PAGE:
But first, a video:
Many of you may have seen this video last week, as it rapidly took the world by storm. It was filmed by one of the patients in the hemoncology floor of Seattle Children's Hospital here in my neck of the woods, and features numerous other patients, as well as some of the amazing nurses there.
And why did I choose to share this video? Not only because it's inspiring, but also because this video touches a personal chord for me.
You see, my older sister has worked for Seattle Children's Hospital for years. And while originally her job was one behind a desk, she'd surprised us all a couple of years ago, when she announced she'd decided to go back to school to become a nurse - a decision made based on much of what we'd been dealing with, with our mom. And not only had she decided to go back to school, but she was already more than halfway done with her course work!
While I may be biased because she's my sister, I do think it takes a pretty amazing person to be able to work in the medical field, especially those that work with children...and even more so, when they work with kids that have cancer. A job I'm not sure I'd be able to do myself, which is why I'm sure I write for kids, instead.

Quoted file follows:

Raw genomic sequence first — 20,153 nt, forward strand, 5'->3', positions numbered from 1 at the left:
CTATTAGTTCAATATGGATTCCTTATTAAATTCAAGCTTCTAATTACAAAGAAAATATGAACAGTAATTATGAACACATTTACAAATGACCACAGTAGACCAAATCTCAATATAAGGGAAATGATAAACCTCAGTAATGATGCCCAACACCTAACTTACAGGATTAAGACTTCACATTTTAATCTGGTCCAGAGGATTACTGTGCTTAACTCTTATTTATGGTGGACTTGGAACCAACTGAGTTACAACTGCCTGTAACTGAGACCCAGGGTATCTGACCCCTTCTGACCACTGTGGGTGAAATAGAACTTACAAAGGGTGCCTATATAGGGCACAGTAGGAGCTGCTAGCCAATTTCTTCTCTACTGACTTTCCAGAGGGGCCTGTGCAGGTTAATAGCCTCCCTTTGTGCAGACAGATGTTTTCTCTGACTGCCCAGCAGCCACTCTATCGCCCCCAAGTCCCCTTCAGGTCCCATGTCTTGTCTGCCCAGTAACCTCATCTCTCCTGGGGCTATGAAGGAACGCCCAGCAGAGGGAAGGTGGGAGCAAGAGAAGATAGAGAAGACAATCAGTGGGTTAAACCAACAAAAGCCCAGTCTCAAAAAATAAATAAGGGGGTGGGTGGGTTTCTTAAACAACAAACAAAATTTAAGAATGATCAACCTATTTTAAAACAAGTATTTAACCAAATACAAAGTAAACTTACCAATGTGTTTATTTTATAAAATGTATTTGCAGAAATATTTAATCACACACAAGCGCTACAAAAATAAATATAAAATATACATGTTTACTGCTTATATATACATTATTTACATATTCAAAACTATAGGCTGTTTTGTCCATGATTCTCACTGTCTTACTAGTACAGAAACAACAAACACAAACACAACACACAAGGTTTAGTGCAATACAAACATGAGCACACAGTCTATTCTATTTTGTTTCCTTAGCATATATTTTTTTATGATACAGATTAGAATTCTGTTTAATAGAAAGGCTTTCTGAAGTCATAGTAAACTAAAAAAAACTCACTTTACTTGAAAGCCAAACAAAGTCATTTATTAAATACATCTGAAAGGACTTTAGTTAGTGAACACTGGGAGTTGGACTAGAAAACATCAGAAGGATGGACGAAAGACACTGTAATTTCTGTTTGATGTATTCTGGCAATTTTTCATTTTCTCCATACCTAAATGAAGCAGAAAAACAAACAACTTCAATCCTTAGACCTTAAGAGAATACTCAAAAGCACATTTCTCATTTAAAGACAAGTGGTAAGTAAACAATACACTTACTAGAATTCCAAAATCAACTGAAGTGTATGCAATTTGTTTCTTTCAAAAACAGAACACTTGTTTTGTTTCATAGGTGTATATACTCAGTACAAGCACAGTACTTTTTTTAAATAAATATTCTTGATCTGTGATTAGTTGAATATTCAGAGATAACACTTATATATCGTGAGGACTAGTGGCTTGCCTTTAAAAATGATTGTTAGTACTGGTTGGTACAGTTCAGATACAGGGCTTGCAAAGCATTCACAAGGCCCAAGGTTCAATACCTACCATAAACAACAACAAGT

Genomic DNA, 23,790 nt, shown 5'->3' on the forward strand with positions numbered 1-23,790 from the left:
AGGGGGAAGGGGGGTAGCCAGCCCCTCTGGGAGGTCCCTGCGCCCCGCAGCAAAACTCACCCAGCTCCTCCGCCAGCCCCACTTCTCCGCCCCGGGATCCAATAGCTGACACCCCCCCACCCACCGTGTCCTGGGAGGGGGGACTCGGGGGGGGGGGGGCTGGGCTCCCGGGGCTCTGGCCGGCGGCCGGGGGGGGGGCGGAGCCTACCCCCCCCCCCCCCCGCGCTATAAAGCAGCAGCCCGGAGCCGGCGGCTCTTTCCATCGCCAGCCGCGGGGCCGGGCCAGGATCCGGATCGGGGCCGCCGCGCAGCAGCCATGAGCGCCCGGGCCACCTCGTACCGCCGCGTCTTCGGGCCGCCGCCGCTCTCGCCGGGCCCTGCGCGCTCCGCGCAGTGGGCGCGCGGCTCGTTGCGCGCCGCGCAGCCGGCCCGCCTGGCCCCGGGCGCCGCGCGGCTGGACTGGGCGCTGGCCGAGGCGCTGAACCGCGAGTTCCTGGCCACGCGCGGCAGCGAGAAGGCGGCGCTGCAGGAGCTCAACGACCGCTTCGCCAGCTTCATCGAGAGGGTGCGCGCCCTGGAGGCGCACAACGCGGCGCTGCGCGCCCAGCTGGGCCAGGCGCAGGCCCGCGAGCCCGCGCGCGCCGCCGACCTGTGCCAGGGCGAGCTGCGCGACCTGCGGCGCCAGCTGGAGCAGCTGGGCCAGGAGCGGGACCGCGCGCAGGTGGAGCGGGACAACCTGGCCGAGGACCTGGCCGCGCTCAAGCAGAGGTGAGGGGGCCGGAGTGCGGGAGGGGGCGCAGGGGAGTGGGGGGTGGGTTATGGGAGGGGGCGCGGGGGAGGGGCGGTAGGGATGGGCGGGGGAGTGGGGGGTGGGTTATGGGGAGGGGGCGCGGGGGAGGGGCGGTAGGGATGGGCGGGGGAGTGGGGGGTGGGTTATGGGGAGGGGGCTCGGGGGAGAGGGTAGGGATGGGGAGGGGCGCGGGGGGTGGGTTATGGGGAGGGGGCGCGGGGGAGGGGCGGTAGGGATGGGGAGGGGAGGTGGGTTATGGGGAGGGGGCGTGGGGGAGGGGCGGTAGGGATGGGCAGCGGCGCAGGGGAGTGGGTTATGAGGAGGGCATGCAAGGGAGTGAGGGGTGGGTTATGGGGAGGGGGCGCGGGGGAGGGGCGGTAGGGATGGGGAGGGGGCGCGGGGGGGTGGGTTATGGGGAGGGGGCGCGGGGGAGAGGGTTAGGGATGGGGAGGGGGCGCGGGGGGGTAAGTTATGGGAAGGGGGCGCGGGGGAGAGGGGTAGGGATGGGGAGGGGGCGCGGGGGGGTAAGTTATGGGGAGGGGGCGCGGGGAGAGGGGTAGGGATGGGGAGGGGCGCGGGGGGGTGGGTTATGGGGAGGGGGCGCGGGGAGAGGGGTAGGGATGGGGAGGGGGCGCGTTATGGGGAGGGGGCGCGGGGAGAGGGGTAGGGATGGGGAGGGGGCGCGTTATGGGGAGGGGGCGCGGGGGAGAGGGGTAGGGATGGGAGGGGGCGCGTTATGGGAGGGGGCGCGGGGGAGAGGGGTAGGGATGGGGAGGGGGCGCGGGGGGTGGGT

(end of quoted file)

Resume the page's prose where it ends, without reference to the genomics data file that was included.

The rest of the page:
My sister will graduate from the nursing program at Seattle University on June 10th - less than a month away - and once she's finished, not only will she have added a third degree to her repertoire, but more importantly, she'll also become one of the nurses shown in this video. She is fortunate to already work with all of these kids that have now become superstars, in the clinic she's in this quarter - and honestly, I can't wait to see her dancing around with the kids in a new video, next year.
I'm very proud of my sister and what she's decided to take on in her life. She'll make a fabulous nurse at Seattle Children's Hospital. And I'm grateful there are people like her and all the nurses in the video, that are unselfishly willing to do whatever they can, to find a cure for this horrible disease - and to help those who need it most.